Forbes called Appaloosa Management’s David Tepper the “arguably the greatest hedge fund manager of his generation.” Nevertheless, his company only brought home middle digit returns. But that still did not hurt Tepper, unless you thing $750 million is simply not enough to live on.
Ranked with the third highest income, Raymond Dalio is the founder and co-chief investment officer of Bridgewater Associates. In 2016 Dalio earned an impressive $1.4 billion, yes less than the Mexican border wall will cost, but still, nothing to be ashamed of. Dalio seems to be slowing down a bit, though, announcing in March that he will no longer be managing the firm as of mid-April.
We have a tie for first place between Michael Platt, founder of BlueCrest Capital Management, and James Simmons, founder of Renaissance Technologies Corp. Both managers brought home the bacon to the tune of $1.5 billion. Forbes says about Platt that, “highly leveraged bets on interest rates paid off for Platt in 2016, as his supersized family office turned in a 50% return net of costs.”
As for Simmons, who retired from his firm in 2010 still brings in the dough via its “strong performance,” as Forbes describes Renaissance’s returns. The company’s largest fund, Renaissance Institutional Equities, “was up 21.5% net fees in 2016” according to Forbes.
In recent news, online jeweler Blue Nile announced the acquisition of the company by an investor group, which was comprised of Bain Capital Private Equity, Bow Street and Adama Partners. The transaction was approved by Blue Nile’s shareholders on February 2, 2017.
As the Blue Nile Chairman, CEO and President Harvey Kanter explained, “Blue Nile has disrupted and transformed the way consumers shop for and purchase diamonds and fine jewelry by creating price transparency while simultaneously providing value to suppliers. As we enter the next phase of growth, Blue Nile will continue to expand our vision and focus on putting the customer first by reaching them the way they prefer to shop whether it’s a computer, mobile device, or in one of our Webrooms.”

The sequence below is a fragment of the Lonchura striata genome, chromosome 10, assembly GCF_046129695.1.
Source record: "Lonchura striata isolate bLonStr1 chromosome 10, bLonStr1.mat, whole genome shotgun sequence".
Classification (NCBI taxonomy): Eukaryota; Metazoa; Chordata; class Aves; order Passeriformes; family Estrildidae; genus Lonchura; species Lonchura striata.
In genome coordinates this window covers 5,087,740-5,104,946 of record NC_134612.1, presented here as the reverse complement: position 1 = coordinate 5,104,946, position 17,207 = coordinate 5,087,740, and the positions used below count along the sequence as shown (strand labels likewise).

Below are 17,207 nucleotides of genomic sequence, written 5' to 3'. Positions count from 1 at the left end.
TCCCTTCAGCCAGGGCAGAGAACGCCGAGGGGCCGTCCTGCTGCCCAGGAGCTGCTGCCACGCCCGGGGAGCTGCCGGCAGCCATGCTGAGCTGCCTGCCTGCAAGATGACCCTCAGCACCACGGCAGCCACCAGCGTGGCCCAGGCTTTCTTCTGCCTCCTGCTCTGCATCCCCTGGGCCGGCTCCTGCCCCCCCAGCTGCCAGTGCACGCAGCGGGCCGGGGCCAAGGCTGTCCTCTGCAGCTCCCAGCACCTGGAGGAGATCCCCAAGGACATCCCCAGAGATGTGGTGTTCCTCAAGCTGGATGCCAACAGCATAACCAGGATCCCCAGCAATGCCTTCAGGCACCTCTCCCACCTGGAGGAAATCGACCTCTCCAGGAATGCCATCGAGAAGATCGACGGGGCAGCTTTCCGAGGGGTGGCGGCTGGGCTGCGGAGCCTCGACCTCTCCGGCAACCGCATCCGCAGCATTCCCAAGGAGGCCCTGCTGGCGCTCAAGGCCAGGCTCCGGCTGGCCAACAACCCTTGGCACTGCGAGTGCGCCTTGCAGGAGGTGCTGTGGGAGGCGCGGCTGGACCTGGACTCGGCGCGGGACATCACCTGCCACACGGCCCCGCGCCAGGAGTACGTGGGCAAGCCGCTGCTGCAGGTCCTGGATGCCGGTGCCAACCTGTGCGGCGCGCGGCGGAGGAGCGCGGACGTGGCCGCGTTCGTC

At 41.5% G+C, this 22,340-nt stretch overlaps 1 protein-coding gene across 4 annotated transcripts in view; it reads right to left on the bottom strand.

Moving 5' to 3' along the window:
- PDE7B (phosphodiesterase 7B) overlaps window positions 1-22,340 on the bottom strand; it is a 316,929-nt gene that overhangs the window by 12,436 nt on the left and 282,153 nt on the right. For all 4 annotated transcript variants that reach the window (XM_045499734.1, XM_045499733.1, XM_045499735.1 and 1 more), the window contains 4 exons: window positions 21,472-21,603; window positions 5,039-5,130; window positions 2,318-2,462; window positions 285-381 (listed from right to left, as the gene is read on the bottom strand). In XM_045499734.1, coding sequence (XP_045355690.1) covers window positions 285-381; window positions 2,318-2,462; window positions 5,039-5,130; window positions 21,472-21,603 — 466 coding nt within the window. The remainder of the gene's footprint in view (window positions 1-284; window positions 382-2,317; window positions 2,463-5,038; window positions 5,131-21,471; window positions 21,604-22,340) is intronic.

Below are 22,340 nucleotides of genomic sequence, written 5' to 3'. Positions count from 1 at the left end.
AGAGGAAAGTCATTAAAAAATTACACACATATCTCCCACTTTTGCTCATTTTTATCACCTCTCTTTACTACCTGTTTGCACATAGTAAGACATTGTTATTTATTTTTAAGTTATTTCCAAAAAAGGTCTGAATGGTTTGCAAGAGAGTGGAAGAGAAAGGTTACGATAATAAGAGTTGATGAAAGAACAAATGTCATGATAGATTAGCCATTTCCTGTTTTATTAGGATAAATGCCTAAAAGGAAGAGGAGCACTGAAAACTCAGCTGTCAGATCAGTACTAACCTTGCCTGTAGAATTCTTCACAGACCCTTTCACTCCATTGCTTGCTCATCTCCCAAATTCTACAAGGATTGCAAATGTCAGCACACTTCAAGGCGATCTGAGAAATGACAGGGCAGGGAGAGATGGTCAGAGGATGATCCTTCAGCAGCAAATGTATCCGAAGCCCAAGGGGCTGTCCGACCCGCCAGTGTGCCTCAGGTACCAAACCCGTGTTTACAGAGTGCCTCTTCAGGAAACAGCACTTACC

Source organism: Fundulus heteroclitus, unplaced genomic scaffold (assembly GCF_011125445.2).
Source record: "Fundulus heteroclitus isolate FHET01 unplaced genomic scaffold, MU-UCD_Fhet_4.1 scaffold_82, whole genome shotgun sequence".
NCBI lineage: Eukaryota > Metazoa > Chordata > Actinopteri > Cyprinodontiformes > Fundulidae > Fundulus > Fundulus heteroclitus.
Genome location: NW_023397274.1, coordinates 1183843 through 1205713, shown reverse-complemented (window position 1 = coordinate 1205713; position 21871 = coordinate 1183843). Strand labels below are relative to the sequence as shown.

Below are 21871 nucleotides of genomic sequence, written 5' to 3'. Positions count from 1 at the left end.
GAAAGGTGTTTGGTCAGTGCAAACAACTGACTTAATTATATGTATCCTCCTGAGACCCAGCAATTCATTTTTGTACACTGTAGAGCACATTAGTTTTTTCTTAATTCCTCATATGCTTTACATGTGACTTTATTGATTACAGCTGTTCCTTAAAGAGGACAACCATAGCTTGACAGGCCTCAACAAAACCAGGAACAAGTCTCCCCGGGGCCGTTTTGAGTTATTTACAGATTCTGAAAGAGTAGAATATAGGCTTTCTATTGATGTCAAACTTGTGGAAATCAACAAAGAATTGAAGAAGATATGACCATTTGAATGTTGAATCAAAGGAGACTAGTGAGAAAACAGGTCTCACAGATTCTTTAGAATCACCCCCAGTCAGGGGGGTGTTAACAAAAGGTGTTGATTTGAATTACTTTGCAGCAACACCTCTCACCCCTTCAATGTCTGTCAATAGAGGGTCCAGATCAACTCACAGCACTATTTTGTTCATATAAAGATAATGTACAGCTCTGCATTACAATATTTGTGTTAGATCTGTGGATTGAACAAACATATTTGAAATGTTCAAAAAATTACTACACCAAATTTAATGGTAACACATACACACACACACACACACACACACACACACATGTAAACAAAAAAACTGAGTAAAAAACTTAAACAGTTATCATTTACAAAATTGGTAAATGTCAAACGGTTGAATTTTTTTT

Wall Street is notorious for the long work week it subjects its workers to. It is a simple fact that those on the Street that want to get ahead must stay at the office until the wee hours, and often take work home as well.
To get a better handle on just how hard the hedge fund managers work, The Hedge Fund Compensation Report for 2017 brings together information from “hundreds of portfolio managers” from more than 200 companies.
The report describes an increasing trend towards longer hours. Although the majority of managers work between 40 and 59 hours per week, there was a rise in the number of portfolio managers who work more than 60 hours a week. In 2015 9 percent worked over 60 hours, while this year 15 percent did.
It is logical that the pressure to work longer hours has increased. The industry is going through some hard times trying to recover from the low returns paired with high fees. The industry lost more than $106 billion in assets under management during 2016, the biggest exodus of funds since 2009.
The managers themselves are also feeling hassled, as their work life takes over their personal life. The report states that “the number of respondents who view their work and personal life balance as average to excellent saw a decline of five percentage points from last year.” Yet, the majority still assert that they are happy with their work/life balance.
Billionaire Trump supporter and US hedge fund manager Robert Mercer, not only helped finance the President’s campaign, but also played a crucial part in the UK’s vote to exit the European Union.